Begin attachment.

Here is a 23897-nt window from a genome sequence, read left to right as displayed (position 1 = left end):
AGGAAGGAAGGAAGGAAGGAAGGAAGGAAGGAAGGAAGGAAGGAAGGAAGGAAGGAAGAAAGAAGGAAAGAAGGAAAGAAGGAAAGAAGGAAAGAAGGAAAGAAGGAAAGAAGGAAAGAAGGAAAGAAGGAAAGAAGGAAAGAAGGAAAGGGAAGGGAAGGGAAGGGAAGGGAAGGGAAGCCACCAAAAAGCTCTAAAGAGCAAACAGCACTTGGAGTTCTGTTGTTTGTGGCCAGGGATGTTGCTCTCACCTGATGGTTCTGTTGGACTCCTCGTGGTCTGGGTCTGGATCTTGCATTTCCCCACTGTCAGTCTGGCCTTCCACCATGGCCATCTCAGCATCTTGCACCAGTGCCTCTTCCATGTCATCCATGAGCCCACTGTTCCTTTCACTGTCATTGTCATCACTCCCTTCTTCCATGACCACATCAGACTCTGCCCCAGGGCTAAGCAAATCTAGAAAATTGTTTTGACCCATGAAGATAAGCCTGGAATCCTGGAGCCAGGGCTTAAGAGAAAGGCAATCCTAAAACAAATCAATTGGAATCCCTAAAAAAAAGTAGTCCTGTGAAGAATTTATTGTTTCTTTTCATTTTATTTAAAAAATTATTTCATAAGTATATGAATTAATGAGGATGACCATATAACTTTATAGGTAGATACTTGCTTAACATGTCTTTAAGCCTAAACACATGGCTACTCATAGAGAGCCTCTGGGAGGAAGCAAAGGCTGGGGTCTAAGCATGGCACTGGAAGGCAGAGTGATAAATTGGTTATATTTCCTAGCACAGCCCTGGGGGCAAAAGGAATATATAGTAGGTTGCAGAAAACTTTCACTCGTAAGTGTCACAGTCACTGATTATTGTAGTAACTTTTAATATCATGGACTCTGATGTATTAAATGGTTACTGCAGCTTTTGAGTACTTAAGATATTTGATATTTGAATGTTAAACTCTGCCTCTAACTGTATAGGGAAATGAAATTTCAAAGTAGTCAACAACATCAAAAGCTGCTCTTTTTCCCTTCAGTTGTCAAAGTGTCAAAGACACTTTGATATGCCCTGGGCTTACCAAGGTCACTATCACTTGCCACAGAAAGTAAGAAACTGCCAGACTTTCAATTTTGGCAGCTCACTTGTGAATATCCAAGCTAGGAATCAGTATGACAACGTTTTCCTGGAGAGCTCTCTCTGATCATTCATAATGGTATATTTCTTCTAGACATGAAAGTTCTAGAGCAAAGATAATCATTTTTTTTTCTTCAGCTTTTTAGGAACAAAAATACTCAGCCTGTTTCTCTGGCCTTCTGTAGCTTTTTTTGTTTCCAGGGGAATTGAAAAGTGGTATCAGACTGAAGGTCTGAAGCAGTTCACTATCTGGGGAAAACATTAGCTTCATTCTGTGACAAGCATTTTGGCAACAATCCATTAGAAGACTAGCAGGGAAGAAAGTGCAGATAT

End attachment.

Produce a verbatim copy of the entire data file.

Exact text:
Here is a 23897-nt window from a genome sequence, read left to right as displayed (position 1 = left end):
AGGAAGGAAGGAAGGAAGGAAGGAAGGAAGGAAGGAAGGAAGGAAGGAAGGAAGGAAGAAAGAAGGAAAGAAGGAAAGAAGGAAAGAAGGAAAGAAGGAAAGAAGGAAAGAAGGAAAGAAGGAAAGAAGGAAAGAAGGAAAGAAGGAAAGGGAAGGGAAGGGAAGGGAAGGGAAGGGAAGCCACCAAAAAGCTCTAAAGAGCAAACAGCACTTGGAGTTCTGTTGTTTGTGGCCAGGGATGTTGCTCTCACCTGATGGTTCTGTTGGACTCCTCGTGGTCTGGGTCTGGATCTTGCATTTCCCCACTGTCAGTCTGGCCTTCCACCATGGCCATCTCAGCATCTTGCACCAGTGCCTCTTCCATGTCATCCATGAGCCCACTGTTCCTTTCACTGTCATTGTCATCACTCCCTTCTTCCATGACCACATCAGACTCTGCCCCAGGGCTAAGCAAATCTAGAAAATTGTTTTGACCCATGAAGATAAGCCTGGAATCCTGGAGCCAGGGCTTAAGAGAAAGGCAATCCTAAAACAAATCAATTGGAATCCCTAAAAAAAAGTAGTCCTGTGAAGAATTTATTGTTTCTTTTCATTTTATTTAAAAAATTATTTCATAAGTATATGAATTAATGAGGATGACCATATAACTTTATAGGTAGATACTTGCTTAACATGTCTTTAAGCCTAAACACATGGCTACTCATAGAGAGCCTCTGGGAGGAAGCAAAGGCTGGGGTCTAAGCATGGCACTGGAAGGCAGAGTGATAAATTGGTTATATTTCCTAGCACAGCCCTGGGGGCAAAAGGAATATATAGTAGGTTGCAGAAAACTTTCACTCGTAAGTGTCACAGTCACTGATTATTGTAGTAACTTTTAATATCATGGACTCTGATGTATTAAATGGTTACTGCAGCTTTTGAGTACTTAAGATATTTGATATTTGAATGTTAAACTCTGCCTCTAACTGTATAGGGAAATGAAATTTCAAAGTAGTCAACAACATCAAAAGCTGCTCTTTTTCCCTTCAGTTGTCAAAGTGTCAAAGACACTTTGATATGCCCTGGGCTTACCAAGGTCACTATCACTTGCCACAGAAAGTAAGAAACTGCCAGACTTTCAATTTTGGCAGCTCACTTGTGAATATCCAAGCTAGGAATCAGTATGACAACGTTTTCCTGGAGAGCTCTCTCTGATCATTCATAATGGTATATTTCTTCTAGACATGAAAGTTCTAGAGCAAAGATAATCATTTTTTTTTCTTCAGCTTTTTAGGAACAAAAATACTCAGCCTGTTTCTCTGGCCTTCTGTAGCTTTTTTTGTTTCCAGGGGAATTGAAAAGTGGTATCAGACTGAAGGTCTGAAGCAGTTCACTATCTGGGGAAAACATTAGCTTCATTCTGTGACAAGCATTTTGGCAACAATCCATTAGAAGACTAGCAGGGAAGAAAGTGCAGATAT